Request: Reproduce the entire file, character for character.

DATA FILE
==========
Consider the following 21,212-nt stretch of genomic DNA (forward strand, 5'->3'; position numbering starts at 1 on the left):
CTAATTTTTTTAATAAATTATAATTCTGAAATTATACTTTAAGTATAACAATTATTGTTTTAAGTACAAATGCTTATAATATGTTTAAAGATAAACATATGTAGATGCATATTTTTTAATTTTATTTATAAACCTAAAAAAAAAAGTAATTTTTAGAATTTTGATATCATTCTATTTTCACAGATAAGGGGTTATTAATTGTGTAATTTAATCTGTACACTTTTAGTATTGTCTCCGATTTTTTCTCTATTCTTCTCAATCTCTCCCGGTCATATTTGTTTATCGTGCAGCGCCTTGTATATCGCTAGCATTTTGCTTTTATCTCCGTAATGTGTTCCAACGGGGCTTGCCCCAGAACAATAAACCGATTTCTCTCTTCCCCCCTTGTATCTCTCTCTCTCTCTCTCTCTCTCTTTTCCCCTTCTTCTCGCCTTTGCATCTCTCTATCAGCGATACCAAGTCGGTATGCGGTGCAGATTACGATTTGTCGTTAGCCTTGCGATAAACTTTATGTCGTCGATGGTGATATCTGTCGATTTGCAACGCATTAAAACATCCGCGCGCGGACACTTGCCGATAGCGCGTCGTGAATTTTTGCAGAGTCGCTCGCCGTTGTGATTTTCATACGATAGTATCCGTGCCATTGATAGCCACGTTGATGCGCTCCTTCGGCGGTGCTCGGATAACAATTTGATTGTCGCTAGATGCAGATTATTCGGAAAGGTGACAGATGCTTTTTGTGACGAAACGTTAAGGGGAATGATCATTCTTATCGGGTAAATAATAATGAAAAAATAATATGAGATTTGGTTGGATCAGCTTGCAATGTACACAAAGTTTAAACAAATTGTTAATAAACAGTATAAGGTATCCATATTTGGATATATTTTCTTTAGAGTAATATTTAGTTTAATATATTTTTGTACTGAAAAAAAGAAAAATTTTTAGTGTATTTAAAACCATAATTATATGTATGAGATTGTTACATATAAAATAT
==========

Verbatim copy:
Consider the following 21,212-nt stretch of genomic DNA (forward strand, 5'->3'; position numbering starts at 1 on the left):
CTAATTTTTTTAATAAATTATAATTCTGAAATTATACTTTAAGTATAACAATTATTGTTTTAAGTACAAATGCTTATAATATGTTTAAAGATAAACATATGTAGATGCATATTTTTTAATTTTATTTATAAACCTAAAAAAAAAAGTAATTTTTAGAATTTTGATATCATTCTATTTTCACAGATAAGGGGTTATTAATTGTGTAATTTAATCTGTACACTTTTAGTATTGTCTCCGATTTTTTCTCTATTCTTCTCAATCTCTCCCGGTCATATTTGTTTATCGTGCAGCGCCTTGTATATCGCTAGCATTTTGCTTTTATCTCCGTAATGTGTTCCAACGGGGCTTGCCCCAGAACAATAAACCGATTTCTCTCTTCCCCCCTTGTATCTCTCTCTCTCTCTCTCTCTCTCTTTTCCCCTTCTTCTCGCCTTTGCATCTCTCTATCAGCGATACCAAGTCGGTATGCGGTGCAGATTACGATTTGTCGTTAGCCTTGCGATAAACTTTATGTCGTCGATGGTGATATCTGTCGATTTGCAACGCATTAAAACATCCGCGCGCGGACACTTGCCGATAGCGCGTCGTGAATTTTTGCAGAGTCGCTCGCCGTTGTGATTTTCATACGATAGTATCCGTGCCATTGATAGCCACGTTGATGCGCTCCTTCGGCGGTGCTCGGATAACAATTTGATTGTCGCTAGATGCAGATTATTCGGAAAGGTGACAGATGCTTTTTGTGACGAAACGTTAAGGGGAATGATCATTCTTATCGGGTAAATAATAATGAAAAAATAATATGAGATTTGGTTGGATCAGCTTGCAATGTACACAAAGTTTAAACAAATTGTTAATAAACAGTATAAGGTATCCATATTTGGATATATTTTCTTTAGAGTAATATTTAGTTTAATATATTTTTGTACTGAAAAAAAGAAAAATTTTTAGTGTATTTAAAACCATAATTATATGTATGAGATTGTTACATATAAAATAT